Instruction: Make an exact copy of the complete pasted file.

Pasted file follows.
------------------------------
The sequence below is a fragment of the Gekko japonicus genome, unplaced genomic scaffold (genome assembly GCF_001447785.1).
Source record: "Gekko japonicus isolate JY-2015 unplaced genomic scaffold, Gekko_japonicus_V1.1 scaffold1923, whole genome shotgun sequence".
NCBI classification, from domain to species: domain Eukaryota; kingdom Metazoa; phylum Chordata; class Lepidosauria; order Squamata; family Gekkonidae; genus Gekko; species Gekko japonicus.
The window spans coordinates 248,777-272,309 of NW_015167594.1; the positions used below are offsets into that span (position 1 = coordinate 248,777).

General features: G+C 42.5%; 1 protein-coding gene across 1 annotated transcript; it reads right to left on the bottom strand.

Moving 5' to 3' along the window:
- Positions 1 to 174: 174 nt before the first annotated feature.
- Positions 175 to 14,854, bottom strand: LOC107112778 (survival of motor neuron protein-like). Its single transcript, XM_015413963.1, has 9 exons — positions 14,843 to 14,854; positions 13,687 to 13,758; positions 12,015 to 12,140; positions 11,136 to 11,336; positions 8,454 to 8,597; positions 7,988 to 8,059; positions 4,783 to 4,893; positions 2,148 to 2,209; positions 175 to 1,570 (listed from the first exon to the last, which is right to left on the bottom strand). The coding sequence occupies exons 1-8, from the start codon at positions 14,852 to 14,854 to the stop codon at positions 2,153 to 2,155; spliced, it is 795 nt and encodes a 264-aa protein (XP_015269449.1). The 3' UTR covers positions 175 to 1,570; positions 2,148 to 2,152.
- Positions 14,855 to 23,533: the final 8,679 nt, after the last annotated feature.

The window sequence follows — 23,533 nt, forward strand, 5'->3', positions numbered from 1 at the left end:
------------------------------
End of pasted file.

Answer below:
The sequence below is a fragment of the Gekko japonicus genome, unplaced genomic scaffold (genome assembly GCF_001447785.1).
Source record: "Gekko japonicus isolate JY-2015 unplaced genomic scaffold, Gekko_japonicus_V1.1 scaffold1923, whole genome shotgun sequence".
NCBI classification, from domain to species: domain Eukaryota; kingdom Metazoa; phylum Chordata; class Lepidosauria; order Squamata; family Gekkonidae; genus Gekko; species Gekko japonicus.
The window spans coordinates 248,777-272,309 of NW_015167594.1; the positions used below are offsets into that span (position 1 = coordinate 248,777).

General features: G+C 42.5%; 1 protein-coding gene across 1 annotated transcript; it reads right to left on the bottom strand.

Moving 5' to 3' along the window:
- Positions 1 to 174: 174 nt before the first annotated feature.
- Positions 175 to 14,854, bottom strand: LOC107112778 (survival of motor neuron protein-like). Its single transcript, XM_015413963.1, has 9 exons — positions 14,843 to 14,854; positions 13,687 to 13,758; positions 12,015 to 12,140; positions 11,136 to 11,336; positions 8,454 to 8,597; positions 7,988 to 8,059; positions 4,783 to 4,893; positions 2,148 to 2,209; positions 175 to 1,570 (listed from the first exon to the last, which is right to left on the bottom strand). The coding sequence occupies exons 1-8, from the start codon at positions 14,852 to 14,854 to the stop codon at positions 2,153 to 2,155; spliced, it is 795 nt and encodes a 264-aa protein (XP_015269449.1). The 3' UTR covers positions 175 to 1,570; positions 2,148 to 2,152.
- Positions 14,855 to 23,533: the final 8,679 nt, after the last annotated feature.

The window sequence follows — 23,533 nt, forward strand, 5'->3', positions numbered from 1 at the left end: